You’ve found a potential grant opportunity and are ready to apply for it. The grants process can be complicated at times but investing a little extra time in a few key areas can often make a significant difference in the likelihood of receiving funding.
Use this list to ensure that you write a strong grant application every time you submit one, making your program more likely to be supported.
1. Check that it’s a good fit
Foundations and grant programs choose their funding focus areas for a reason—make sure you understand first what the organization is interested in supporting. When looking for funding opportunities for the population your organization serves, make sure that a foundation’s goals align with the specific work your organization does. For example, a foundation seeking to serve veterans might be interested in funding financial literacy programming, rather than affordable housing for veterans.
Foundations will state their guidelines in various ways on their websites, so ensure the program you are seeking funding for fits squarely within the foundation’s guidelines. Even though we all hope to be able to persuade a program officer, your best chance at being funded will be when your work strongly aligns with the funder’s focus area and funding guidelines.
2. Reach out to a program officer
This brings us to our next point: if you are unsure of the fit, contact a program officer! Program officers are your contacts at a foundation. They often specialize in an area and will be happy to talk with you about how your program fits into their guidelines.
Contacting a program officer early in the process can be extremely helpful if you are uncertain about the fit or want to learn in more detail about the funder’s requirements and how your project aligns with what they are looking for.
3. Research who else they are funding—and for how much money
Once you’ve confirmed that your request falls within their funding guidelines, double-check that the amount you’d like to request is comparable to what they typically fund. While most foundations will specify their funding range in the Request for Proposals, doing a little extra research can help you get your ask (grant-speak for the dollar amount of your request) correct. Foundations are required to list all of their grantees on publicly available tax-exempt forms known as 990s, which are accessible online.
Create a free Guidestar account to search potential foundations you’re interested in approaching to see what kind of work they’re funding and in what amounts. While it can be disheartening to learn that a foundation gives out small grants, your request will fare much better if the amount you’re requesting is typical for that foundation.
4. Write a strong impact statement(s)
Grants are usually formatted as a series of questions about your program or organization.
At least one, if not more, of these questions will ask you to describe the population that your organization or program serves, as well as the program for which you are seeking funding. This is perhaps the most important part of your grant; it is your opportunity to help the foundation understand who your program participants are and why they require the foundation’s support. Help the foundation understand why your organization’s work is important to your community.
Note: Think about showing rather than telling: if someone your program has served is open to it, consider writing a success story about them, showing how your program helped them, and what it can do for others.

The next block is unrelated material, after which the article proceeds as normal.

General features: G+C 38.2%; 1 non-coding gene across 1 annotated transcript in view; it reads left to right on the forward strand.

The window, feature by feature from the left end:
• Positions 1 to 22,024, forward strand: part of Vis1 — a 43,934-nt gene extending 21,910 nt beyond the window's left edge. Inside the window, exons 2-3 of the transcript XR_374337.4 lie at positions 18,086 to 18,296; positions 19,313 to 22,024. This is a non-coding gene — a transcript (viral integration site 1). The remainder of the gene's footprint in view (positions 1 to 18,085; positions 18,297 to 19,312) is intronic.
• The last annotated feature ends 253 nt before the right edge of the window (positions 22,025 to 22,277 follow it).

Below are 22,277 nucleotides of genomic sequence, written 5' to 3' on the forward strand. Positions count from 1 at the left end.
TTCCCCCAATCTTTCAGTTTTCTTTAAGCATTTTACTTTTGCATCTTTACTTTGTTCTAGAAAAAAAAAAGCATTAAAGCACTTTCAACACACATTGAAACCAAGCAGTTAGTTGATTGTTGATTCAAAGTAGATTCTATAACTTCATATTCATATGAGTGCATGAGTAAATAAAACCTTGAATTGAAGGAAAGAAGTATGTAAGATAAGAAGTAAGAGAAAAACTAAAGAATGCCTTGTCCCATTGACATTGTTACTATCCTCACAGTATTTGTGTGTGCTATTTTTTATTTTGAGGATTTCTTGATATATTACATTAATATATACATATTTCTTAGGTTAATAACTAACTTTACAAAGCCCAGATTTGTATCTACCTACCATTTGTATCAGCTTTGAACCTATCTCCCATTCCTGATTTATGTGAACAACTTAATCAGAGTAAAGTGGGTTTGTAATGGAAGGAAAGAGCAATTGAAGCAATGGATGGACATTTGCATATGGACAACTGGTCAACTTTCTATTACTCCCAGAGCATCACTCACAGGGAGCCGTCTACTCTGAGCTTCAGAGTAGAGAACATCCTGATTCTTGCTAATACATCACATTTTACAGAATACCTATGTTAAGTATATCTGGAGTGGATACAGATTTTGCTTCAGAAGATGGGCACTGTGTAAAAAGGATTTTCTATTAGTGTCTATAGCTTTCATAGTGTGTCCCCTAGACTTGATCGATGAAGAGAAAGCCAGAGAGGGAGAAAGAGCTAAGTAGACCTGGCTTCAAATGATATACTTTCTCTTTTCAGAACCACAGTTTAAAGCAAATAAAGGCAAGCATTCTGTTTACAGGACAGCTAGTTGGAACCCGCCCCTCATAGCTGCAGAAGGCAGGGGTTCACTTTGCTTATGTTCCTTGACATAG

5. Set attainable goals
This is another important piece of the grant itself. The grant will most likely include a question about your program’s goals or projected outcomes for the upcoming year. Create targets that you can meet when developing your program’s goals for the year – you don’t want to have to tell the funder that you weren’t able to meet your own (artificially created) goals when it comes time to report out on your grant.
Discuss what good goals would be with your program staff – challenging yourself as an organization to serve more people in need is a good thing, but it’s not necessary to inflate your projected numbers to impress a foundation if you don’t believe you can meet those goals.
6. Review the required attachments
For each grant you submit, you may be asked to include several attachments, such as a program budget, an organizational budget, a list of your organization’s board of directors, and a list of key staff involved in the program and their qualifications. These requirements can vary, so review the list of required attachments early to understand what they are asking for—while they are often similar, many can request slight variations from what you may be used to submitting. Check these out early to avoid scrambling at the last minute—your finance coworkers will thank you!
7. Make a schedule
Some grants become available several months before they are due, but most give you one to three months to write and submit. You may only need a few weeks to write a renewal grant to a funder, or your organization may be developing a program while working to get it funded – make sure you allow enough time not only to write the grant but also for any project development that may be required before submitting the strongest request possible.
- Most grants today are submitted electronically through portals that require you to create an account—copy and paste the questions and character or word limits into a document that you can work off of so you don’t have to keep going back to the portal.
- Keep an eye on the word and character limits—almost all grants will have limited space for you to answer.
- Check out the portal early and don’t wait until the last minute to submit! Grant portals can get overloaded with 4:55 pm submissions. Save yourself the stress and submit a day early.